h h h h h h

x

h h h h h x

h

Picture 3

to the diagrams in Picture 1. The diagrams in Picture 3 are not equivalent [4]. Con-sequently, by Theorem 1, the diagrams in Picture 1 are also not equivalent.

Similarly, I maps the following E8 diagrams

x h h h h h h

h

h h h h h h x

h

Picture 4

to the diagrams in Picture 2. The diagrams in Picture 4 are not equivalent [4], so by Theorem 1, the diagrams in Picture 2 are also not equivalent.

More generally, consider [5, Table 1]. For each V (X(1)), the equivalence classes of

the induced diagrams can be checked by Theorem 1 and [4, Table 1]. 5

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The above technique does not cover the non-induced diagrams, or diagrams with nontrivial involution, or diagrams of A(2)

n , D(2)n , E

(2)

6 , D4(3) in [5]. However, the

argu-ments in [5] for these diagrams are quite straight forward. The more messy arguargu-ments occur in the induced diagrams of V (X(1)), and they are handled by the above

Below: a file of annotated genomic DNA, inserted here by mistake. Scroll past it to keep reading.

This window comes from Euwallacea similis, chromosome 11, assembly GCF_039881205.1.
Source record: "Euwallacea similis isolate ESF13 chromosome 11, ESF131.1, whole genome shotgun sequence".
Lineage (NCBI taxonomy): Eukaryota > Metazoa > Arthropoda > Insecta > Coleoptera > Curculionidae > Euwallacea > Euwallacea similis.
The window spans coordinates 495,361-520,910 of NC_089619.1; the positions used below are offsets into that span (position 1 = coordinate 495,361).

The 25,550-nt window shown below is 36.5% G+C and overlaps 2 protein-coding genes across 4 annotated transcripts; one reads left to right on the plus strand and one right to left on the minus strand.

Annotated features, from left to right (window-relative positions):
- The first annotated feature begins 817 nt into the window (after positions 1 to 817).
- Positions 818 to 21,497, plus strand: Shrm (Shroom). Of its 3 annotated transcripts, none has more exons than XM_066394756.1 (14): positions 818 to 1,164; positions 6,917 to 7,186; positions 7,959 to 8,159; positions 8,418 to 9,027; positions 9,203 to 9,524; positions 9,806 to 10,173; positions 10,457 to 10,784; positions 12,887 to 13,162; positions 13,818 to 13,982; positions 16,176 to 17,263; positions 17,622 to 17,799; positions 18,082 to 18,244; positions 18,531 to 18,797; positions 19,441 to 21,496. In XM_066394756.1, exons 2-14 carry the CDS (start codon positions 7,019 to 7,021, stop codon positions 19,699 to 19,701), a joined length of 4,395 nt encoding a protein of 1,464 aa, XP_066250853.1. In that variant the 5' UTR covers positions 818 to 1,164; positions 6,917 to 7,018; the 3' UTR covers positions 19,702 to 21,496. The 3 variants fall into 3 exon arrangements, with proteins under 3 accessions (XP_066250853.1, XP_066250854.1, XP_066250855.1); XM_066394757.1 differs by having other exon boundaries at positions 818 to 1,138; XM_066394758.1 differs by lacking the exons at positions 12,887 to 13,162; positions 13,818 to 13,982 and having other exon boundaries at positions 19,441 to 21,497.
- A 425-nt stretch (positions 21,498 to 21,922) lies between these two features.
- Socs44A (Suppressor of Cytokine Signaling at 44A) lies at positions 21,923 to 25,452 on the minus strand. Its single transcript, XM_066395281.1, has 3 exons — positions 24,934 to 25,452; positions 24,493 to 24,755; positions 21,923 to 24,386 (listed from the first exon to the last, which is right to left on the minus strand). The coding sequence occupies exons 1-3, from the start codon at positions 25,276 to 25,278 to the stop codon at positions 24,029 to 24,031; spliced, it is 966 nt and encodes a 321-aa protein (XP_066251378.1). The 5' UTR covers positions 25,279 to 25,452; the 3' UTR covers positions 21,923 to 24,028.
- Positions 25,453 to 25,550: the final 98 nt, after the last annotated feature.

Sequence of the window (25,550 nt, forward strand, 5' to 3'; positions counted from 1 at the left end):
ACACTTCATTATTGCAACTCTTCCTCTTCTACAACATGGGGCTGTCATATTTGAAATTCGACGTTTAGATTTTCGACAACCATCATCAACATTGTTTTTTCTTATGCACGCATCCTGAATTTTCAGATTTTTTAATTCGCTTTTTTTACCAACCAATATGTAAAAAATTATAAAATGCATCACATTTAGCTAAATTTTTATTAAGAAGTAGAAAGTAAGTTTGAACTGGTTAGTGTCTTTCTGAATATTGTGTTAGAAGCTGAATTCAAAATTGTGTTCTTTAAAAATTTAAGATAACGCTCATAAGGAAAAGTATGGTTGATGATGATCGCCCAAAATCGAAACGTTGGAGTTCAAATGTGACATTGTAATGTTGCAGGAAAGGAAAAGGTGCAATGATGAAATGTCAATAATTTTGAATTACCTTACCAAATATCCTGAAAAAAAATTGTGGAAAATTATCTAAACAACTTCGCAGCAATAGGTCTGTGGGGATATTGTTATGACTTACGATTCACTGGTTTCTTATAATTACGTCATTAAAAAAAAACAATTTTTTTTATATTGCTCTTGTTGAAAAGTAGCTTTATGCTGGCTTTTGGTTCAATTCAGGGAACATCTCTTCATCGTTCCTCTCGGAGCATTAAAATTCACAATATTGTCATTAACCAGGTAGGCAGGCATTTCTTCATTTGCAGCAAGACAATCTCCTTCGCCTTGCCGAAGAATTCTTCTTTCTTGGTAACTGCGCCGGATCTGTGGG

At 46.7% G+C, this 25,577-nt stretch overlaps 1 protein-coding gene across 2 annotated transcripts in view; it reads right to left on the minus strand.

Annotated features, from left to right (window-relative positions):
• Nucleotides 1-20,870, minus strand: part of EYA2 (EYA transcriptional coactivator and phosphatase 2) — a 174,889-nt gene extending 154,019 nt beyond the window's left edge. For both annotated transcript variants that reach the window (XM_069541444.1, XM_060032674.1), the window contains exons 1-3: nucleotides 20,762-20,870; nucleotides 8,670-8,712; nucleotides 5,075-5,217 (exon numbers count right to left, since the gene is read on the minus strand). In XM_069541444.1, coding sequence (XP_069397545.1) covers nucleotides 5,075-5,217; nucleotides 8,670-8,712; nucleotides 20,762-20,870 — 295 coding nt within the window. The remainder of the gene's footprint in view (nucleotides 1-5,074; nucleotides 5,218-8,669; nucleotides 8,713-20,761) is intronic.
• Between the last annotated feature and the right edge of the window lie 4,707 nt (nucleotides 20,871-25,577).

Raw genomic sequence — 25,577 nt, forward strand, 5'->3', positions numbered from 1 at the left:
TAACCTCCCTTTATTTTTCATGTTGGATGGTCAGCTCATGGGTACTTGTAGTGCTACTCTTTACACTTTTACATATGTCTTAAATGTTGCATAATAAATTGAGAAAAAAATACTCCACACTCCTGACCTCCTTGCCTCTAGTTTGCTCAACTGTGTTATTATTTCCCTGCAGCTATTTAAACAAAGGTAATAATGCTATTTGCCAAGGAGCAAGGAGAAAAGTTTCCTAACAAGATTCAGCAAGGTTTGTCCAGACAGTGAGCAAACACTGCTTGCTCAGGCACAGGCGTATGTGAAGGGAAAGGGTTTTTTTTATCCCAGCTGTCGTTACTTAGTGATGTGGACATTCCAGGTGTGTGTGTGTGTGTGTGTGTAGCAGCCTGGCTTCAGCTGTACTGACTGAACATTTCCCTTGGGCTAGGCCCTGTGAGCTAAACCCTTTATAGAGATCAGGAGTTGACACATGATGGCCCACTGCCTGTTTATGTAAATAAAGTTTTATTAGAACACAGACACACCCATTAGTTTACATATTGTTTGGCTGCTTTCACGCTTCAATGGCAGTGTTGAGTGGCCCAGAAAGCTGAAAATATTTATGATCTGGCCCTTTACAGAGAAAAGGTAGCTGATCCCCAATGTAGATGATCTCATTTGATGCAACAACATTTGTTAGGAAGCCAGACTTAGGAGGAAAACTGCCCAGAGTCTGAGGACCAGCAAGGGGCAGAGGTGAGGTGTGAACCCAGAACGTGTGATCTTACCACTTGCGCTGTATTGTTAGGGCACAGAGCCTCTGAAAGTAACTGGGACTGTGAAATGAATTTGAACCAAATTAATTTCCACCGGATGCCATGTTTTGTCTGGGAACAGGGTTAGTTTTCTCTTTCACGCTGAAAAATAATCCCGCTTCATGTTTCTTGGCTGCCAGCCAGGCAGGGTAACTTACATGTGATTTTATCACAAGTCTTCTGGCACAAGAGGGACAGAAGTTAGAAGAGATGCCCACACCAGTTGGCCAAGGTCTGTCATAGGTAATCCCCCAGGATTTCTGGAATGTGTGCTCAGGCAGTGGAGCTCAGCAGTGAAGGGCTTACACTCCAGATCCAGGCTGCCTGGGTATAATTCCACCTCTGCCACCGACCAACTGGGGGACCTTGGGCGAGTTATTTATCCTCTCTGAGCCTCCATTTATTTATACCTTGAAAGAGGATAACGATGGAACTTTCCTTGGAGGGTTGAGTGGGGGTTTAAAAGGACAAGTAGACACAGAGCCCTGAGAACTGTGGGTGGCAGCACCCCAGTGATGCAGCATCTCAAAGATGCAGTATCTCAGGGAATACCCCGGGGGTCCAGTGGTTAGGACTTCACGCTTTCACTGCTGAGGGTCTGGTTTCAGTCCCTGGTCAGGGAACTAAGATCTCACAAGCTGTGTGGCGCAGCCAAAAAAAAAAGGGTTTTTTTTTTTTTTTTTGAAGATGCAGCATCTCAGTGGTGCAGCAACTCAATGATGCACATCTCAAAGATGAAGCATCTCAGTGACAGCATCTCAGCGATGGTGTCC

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### References

[1] P. Batra, Invariants of real forms of affine Kac-Moody Lie algebras, J. Algebra 223 (2000), 208-236.

[2] P. Batra, Vogan diagrams of real forms of affine Kac-Moody Lie algebras, J.

Algebra 251 (2002), 80-97.

[3] H. Ben Messaoud and G. Rousseau, Classification des formes r´eelles presque compactes des alg´ebres de Kac-Moody affines, J. Algebra 267 (2003), 443-513. [4] M. K. Chuah and C. C. Hu, Equivalence classes of Vogan diagrams, J. Algebra

279 (2004), 22-37.

[5] M. K. Chuah and C. C. Hu, Extended Vogan diagrams, J. Algebra 301 (2006), 112-147.

[6] S. Helgason, Differential Geometry, Lie Groups, and Symmetric Spaces, Gradu-ate Studies in Math. vol. 34, Amer. Math. Soc., Providence 2001.

[7] V. Kac, Automorphisms of finite order of semisimple Lie algebras, Funkcional

Anal. i Prilozen 3 (1969), 94-96.